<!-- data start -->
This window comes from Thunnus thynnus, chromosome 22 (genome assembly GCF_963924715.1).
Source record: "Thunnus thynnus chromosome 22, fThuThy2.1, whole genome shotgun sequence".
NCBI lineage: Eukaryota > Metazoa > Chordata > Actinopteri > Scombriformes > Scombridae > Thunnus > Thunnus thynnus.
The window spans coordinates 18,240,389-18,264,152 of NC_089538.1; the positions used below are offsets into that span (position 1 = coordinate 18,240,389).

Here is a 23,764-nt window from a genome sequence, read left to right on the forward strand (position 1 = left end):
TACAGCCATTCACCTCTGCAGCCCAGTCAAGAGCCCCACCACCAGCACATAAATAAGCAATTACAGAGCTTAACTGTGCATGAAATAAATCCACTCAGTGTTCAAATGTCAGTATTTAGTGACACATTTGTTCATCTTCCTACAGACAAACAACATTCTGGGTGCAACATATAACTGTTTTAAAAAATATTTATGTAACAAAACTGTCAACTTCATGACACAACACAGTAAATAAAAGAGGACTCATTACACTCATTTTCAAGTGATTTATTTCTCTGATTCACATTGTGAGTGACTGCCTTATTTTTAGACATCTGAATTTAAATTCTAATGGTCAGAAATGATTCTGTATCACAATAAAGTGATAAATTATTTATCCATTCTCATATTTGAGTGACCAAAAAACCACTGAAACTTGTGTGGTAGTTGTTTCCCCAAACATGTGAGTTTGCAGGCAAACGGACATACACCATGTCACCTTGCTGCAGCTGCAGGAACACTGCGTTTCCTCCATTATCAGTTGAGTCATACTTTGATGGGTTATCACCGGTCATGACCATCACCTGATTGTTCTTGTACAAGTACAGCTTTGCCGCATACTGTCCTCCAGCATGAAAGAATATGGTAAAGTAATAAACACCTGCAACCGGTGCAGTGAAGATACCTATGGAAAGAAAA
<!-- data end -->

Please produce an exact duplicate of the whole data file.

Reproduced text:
This window comes from Thunnus thynnus, chromosome 22 (genome assembly GCF_963924715.1).
Source record: "Thunnus thynnus chromosome 22, fThuThy2.1, whole genome shotgun sequence".
NCBI lineage: Eukaryota > Metazoa > Chordata > Actinopteri > Scombriformes > Scombridae > Thunnus > Thunnus thynnus.
The window spans coordinates 18,240,389-18,264,152 of NC_089538.1; the positions used below are offsets into that span (position 1 = coordinate 18,240,389).

Here is a 23,764-nt window from a genome sequence, read left to right on the forward strand (position 1 = left end):
TACAGCCATTCACCTCTGCAGCCCAGTCAAGAGCCCCACCACCAGCACATAAATAAGCAATTACAGAGCTTAACTGTGCATGAAATAAATCCACTCAGTGTTCAAATGTCAGTATTTAGTGACACATTTGTTCATCTTCCTACAGACAAACAACATTCTGGGTGCAACATATAACTGTTTTAAAAAATATTTATGTAACAAAACTGTCAACTTCATGACACAACACAGTAAATAAAAGAGGACTCATTACACTCATTTTCAAGTGATTTATTTCTCTGATTCACATTGTGAGTGACTGCCTTATTTTTAGACATCTGAATTTAAATTCTAATGGTCAGAAATGATTCTGTATCACAATAAAGTGATAAATTATTTATCCATTCTCATATTTGAGTGACCAAAAAACCACTGAAACTTGTGTGGTAGTTGTTTCCCCAAACATGTGAGTTTGCAGGCAAACGGACATACACCATGTCACCTTGCTGCAGCTGCAGGAACACTGCGTTTCCTCCATTATCAGTTGAGTCATACTTTGATGGGTTATCACCGGTCATGACCATCACCTGATTGTTCTTGTACAAGTACAGCTTTGCCGCATACTGTCCTCCAGCATGAAAGAATATGGTAAAGTAATAAACACCTGCAACCGGTGCAGTGAAGATACCTATGGAAAGAAAA